A new study published in JAMA Network Open found that graphic warning labels on cigarette packages increased awareness of health concerns but did not trigger quitting. According to researchers, even gross images of gangrene feet or a newborn with a breathing tube and throat cancer didn’t trigger smoking cessation among hardcore smokers.
“Graphic warning labels are used in more than 120 countries to counter marketing that promotes cigarette smoking. We wanted to know what effect such cigarette packaging would have on United States smokers,” said David Strong, Ph.D., a professor in the department of Family Medicine and Public Health at the University of California San Diego.
According to UC San Diego News Center, graphic warning labels or GWL’s were mandated by the United States Congress in 2009 but implementation has been halted pending the results of legal challenges by the tobacco industry. Strong and his colleagues at UC San Diego Moores Cancer Center, California State University San Marcos, San Diego County Public Health Services, and San Diego State University enlisted 357 smokers living in San Diego for their study. The researchers wanted to find out how GWL’s affected smokers’ behavior.
They divided the participants into three groups who agreed to buy their favorite brands of cigarettes online. One group received their cigs in packages that incorporated the graphic health warnings that are used in Australia. The second group received a standard, commercially available U.S. package, while there were no labels on the packages received by the third group.
During the three-month study, researchers quizzed the participants through text messages on how they perceived their smoking habit. According to UC San Diego News Center, all three groups acknowledged that they had increased health concerns possibly because they were part of the study, but the group with the GWLs on their cigarette packs admitted they perceived their habit in a much less favorable light.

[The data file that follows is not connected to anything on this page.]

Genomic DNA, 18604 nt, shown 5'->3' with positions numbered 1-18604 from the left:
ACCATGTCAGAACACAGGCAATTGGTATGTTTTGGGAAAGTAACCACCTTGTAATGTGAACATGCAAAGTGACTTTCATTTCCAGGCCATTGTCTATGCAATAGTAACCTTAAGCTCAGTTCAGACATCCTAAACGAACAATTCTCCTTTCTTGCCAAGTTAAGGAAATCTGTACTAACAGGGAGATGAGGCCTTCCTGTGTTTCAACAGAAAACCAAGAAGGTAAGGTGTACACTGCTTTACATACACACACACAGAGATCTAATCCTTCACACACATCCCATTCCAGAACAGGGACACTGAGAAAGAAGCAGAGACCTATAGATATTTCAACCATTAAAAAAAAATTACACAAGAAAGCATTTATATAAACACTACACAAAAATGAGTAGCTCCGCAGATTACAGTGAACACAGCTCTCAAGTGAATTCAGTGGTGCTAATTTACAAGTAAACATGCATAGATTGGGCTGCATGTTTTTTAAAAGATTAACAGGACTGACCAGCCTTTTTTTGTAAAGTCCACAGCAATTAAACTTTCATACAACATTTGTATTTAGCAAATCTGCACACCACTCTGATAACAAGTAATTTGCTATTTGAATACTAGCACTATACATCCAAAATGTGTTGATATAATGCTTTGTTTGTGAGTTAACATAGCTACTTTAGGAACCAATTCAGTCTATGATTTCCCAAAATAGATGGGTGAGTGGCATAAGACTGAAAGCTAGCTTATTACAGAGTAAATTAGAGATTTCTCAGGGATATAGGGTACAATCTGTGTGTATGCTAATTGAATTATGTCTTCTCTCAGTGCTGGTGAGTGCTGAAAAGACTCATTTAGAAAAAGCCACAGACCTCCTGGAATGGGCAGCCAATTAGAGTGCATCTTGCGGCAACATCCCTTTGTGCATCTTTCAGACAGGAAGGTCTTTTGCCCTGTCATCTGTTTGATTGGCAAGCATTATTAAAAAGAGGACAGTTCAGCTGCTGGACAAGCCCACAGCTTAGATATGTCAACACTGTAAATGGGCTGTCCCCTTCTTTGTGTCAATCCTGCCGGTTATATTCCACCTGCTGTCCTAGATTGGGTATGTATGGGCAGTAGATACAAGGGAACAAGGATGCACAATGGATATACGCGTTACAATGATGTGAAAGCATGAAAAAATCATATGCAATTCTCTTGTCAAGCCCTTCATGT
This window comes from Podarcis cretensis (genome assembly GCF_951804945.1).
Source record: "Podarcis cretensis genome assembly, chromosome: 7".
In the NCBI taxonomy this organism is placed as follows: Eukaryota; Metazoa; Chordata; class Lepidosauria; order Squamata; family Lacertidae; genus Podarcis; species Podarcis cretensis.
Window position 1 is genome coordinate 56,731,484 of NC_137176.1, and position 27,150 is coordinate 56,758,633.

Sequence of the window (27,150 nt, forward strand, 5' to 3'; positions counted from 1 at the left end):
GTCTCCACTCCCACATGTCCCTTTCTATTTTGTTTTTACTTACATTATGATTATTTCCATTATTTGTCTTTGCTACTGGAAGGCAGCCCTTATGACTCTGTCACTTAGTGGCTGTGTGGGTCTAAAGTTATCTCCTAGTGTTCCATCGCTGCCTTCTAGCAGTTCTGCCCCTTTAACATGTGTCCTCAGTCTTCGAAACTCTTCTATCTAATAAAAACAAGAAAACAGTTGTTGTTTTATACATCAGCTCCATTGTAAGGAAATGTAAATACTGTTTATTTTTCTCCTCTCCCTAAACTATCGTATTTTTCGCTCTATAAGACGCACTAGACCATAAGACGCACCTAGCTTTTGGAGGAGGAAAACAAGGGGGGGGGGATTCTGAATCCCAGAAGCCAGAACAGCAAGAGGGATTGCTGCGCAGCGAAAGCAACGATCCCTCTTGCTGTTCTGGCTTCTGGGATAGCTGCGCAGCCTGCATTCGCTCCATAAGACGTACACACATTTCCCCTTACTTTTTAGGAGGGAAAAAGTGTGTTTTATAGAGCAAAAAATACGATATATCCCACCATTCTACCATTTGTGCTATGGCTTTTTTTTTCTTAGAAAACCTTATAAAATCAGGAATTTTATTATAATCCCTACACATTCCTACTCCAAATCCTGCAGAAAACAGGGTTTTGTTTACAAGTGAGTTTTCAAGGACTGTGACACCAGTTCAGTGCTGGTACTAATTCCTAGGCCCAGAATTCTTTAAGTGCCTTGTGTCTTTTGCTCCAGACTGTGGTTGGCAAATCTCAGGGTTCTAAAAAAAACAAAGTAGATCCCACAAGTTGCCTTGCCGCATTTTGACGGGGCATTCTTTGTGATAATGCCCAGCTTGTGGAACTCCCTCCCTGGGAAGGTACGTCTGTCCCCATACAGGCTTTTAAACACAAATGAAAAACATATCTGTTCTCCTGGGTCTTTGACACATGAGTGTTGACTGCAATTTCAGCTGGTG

But not enough to quit, said researchers.
“While these labels make smokers more likely to think about quitting, it did not make them more likely to make a serious quit attempt, nor was it sufficient to help them quit their nicotine addiction,” said Dr. Karen Messer, one of the senior authors of the study who is a professor of biostatistics at UC San Diego. “Thus, graphics warning labels are an integral component of tobacco control strategies, but they are only one tool for governments to reduce the societal costs from the death and disease caused by tobacco smoking.”
According to data from the Centers for Disease Control and Prevention, cigarette smoking remains the leading cause of preventable disease, disability and death in the United States, accounting for 480,000 deaths annually, or about 1 in 5 deaths. Statistics from 2019 indicate that there are currently 34.1 million Americans who smoke cigarettes. More than 16 million people in the U.S. are living with a smoking-related disease.